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Western water-resource collection moves to Southern California

Western Water-resource Collection Moves to Southern California

UC Riverside and Cal State San Bernardino will manage the collection collaboratively

(July 16, 2010)

RIVERSIDE, Calif. – The premier collection of information and materials about water development in California and the West will soon move to a new home: Southern California.

The nationally acclaimed Water Resources Center Archives (WRCA) is being transferred from its previous location at the University of California, Berkeley to the libraries at the University of California, Riverside (UCR) and California State University San Bernardino (CSUSB), the University of California’s Agriculture and Natural Resources (ANR) division announced today.

Founded in 1958 by the legislature as part of the California Water Resources Center, WRCA contains historical and contemporary water-related materials of great value to water agencies, governmental bodies, environmental groups, engineering firms, attorneys, historians and researchers.

Recently, ANR sought new guardians for the center’s archives. UCR and CSUSB developed an innovative and collaborative plan for joint management of the collection.

“Water is the lifeblood of this state, and it’s vital that all students of water issues and decision makers have access to this material,” said Timothy P. White, chancellor of UCR. “As guardians of knowledge and centers of water research, our campuses have an obligation to preserve and disseminate this material.”

“This collaboration between UCR and CSUSB will serve all campuses of our two systems, as well as the public,” said Albert Karnig, president of CSUSB. “It’s further evidence of the close cooperation between the state¹s two systems of higher education and the importance placed on our state and region¹s water legacy.”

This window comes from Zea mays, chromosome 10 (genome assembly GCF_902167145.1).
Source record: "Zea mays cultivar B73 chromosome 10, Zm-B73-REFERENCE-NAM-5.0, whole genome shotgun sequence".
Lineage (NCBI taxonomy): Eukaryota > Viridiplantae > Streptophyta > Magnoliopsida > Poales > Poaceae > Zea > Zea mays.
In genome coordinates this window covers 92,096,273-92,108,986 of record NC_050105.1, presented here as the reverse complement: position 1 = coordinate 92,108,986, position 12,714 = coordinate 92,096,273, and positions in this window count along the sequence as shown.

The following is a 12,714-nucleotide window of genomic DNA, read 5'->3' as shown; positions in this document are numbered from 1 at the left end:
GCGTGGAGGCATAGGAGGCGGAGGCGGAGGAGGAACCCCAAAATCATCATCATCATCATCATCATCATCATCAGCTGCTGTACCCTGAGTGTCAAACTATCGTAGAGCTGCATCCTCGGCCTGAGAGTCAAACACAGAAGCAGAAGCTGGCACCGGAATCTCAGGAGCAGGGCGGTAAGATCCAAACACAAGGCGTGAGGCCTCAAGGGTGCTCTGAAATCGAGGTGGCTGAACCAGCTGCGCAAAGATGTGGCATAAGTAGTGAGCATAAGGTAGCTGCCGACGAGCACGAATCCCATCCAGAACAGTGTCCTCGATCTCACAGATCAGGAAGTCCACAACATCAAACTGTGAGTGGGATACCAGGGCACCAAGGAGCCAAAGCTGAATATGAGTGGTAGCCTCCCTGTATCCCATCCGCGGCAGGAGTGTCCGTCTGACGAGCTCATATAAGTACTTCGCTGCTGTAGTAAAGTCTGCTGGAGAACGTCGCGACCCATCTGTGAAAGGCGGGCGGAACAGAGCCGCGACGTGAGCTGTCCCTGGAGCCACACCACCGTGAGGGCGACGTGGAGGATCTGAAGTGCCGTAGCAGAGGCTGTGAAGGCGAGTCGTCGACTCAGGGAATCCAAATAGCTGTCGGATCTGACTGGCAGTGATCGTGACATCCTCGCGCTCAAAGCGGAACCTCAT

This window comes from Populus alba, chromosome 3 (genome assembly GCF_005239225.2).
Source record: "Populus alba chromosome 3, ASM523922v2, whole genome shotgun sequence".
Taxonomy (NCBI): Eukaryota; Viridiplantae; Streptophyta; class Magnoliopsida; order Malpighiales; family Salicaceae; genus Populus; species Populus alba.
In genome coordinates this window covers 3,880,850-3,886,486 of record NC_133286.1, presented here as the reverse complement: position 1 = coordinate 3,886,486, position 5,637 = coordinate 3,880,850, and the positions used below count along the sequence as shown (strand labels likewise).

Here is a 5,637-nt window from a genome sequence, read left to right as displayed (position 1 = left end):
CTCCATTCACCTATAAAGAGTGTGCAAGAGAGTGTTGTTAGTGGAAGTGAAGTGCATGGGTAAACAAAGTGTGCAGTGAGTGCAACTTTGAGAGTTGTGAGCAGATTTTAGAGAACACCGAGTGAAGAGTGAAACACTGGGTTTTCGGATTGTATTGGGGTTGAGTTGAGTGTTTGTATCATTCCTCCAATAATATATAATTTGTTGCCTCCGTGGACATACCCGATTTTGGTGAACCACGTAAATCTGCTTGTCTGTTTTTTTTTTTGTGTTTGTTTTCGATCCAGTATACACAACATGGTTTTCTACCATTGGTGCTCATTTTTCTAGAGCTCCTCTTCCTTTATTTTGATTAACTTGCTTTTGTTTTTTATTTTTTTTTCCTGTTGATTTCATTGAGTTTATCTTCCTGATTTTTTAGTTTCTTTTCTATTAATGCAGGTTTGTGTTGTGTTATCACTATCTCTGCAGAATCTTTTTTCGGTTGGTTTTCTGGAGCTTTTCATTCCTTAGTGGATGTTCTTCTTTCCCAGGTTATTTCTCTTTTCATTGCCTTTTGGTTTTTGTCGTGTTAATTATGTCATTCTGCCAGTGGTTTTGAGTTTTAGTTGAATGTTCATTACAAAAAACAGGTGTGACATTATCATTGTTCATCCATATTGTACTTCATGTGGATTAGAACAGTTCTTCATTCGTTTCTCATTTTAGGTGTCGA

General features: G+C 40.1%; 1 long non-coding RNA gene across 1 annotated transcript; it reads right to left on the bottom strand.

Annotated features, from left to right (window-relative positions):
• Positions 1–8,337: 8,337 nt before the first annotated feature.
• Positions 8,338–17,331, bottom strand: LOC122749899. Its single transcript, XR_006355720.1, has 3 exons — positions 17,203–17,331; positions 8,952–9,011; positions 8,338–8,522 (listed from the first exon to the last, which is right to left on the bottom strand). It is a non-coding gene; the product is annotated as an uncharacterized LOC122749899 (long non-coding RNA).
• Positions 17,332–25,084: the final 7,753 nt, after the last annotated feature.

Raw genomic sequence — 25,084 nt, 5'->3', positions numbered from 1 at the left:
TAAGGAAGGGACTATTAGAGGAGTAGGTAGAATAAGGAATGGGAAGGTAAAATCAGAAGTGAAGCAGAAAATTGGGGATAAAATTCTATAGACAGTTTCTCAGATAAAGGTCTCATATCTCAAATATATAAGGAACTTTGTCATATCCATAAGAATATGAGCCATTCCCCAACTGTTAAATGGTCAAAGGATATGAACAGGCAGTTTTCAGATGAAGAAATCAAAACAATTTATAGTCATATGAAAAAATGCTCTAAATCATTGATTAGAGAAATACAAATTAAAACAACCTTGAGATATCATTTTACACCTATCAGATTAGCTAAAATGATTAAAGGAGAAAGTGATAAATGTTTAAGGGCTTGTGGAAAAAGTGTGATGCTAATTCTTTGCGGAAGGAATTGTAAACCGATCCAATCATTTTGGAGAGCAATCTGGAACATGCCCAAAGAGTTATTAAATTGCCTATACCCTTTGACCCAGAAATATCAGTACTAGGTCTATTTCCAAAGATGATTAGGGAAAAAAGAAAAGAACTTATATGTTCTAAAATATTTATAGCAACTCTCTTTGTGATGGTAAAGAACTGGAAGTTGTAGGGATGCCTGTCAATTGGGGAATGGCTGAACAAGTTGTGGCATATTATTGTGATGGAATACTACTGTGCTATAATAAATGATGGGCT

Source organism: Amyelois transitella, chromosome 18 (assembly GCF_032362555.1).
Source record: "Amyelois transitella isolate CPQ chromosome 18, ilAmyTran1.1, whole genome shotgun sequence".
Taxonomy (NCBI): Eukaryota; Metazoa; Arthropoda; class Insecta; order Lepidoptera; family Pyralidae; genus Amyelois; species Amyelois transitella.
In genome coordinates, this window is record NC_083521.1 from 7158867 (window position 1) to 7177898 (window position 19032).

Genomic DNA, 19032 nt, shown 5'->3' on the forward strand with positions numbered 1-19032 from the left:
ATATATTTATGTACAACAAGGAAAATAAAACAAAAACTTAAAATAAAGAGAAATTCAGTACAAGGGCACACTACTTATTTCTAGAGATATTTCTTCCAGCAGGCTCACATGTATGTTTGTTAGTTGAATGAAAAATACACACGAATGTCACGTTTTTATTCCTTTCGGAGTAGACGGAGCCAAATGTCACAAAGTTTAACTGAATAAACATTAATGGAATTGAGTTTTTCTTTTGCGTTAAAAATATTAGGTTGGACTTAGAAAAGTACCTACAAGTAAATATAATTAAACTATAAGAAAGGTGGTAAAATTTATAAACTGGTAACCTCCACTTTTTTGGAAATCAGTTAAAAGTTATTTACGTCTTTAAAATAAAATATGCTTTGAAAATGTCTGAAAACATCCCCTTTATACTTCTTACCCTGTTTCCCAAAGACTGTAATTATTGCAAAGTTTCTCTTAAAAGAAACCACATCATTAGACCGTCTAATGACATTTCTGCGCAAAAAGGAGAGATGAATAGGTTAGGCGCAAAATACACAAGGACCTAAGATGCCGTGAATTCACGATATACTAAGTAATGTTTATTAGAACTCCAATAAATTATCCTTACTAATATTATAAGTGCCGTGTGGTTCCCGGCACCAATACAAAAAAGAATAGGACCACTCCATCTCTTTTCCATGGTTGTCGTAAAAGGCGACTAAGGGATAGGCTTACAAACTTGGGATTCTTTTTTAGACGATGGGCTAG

Both institutions have strong water-resource centers already in place. UCR is home to the Water Science and Policy Center, which works to facilitate sound water policy solutions for California. CSUSB is home to the Water Resources Institute, which serves as a regional center for research and public policy analysis and houses the Joseph Andrew Rowe Water Resources Archives.

The collection will be divided between UCR’s Orbach Science Library and CSUSB’s John M. Pfau Library. It will be evaluated to determine which components would best be housed in each location. The libraries’ administrations — UCR University Librarian Ruth Jackson and CSUSB Library Dean Cesar Caballero — will jointly manage the archive, expanding accessibility state- and nationwide.

“We have a strong interest in preserving and digitizing the collection for the future,” Jackson said, “to ensure the widest research access to all of the archive’s contents.” She anticipates that a fee to non-UC/CSU remote users for access to the archive’s holdings, along with external funding from grants, will support the WRCA’s infrastructure.

Startup funding is being provided by UCR’s College of Natural and Agricultural Sciences, ANR and CSUSB’s College of Natural Sciences. Access to print and photographic materials will be continued through normal Interlibrary Loan and Tricor document delivery services.

The WRCA’s current advisory board, made up of water experts and UC faculty, will be expanded to include members from UCR and CSUSB water advisory boards. The new board will “help set priorities, provide support for fundraising and assist in outreach efforts,” according to Susan Longville, director of the CSUSB Water Resources Institute.

“We are committed to providing the same level of outstanding service that was established by UC Berkeley for so many years,” she said.

The Water Resources Center Archive currently consists of approximately 200,000 technical reports, 1,500 specialized newsletters, 5,000 maps and videos, 2,200 serials, 25,000 land photographs and 4,500 aerial photographs of coastlines, totaling more than 7,000 linear feet. Transfer of the archive and its operations to the downstate campuses will begin this fall.

The University of California, Riverside ( is a doctoral research university, a living laboratory for groundbreaking exploration of issues critical to Inland Southern California, the state and communities around the world. Reflecting California's diverse culture, UCR's enrollment has exceeded 21,000 students. The campus opened a medical school in 2013 and has reached the heart of the Coachella Valley by way of the UCR Palm Desert Center. The campus has an annual statewide economic impact of more than $1 billion.

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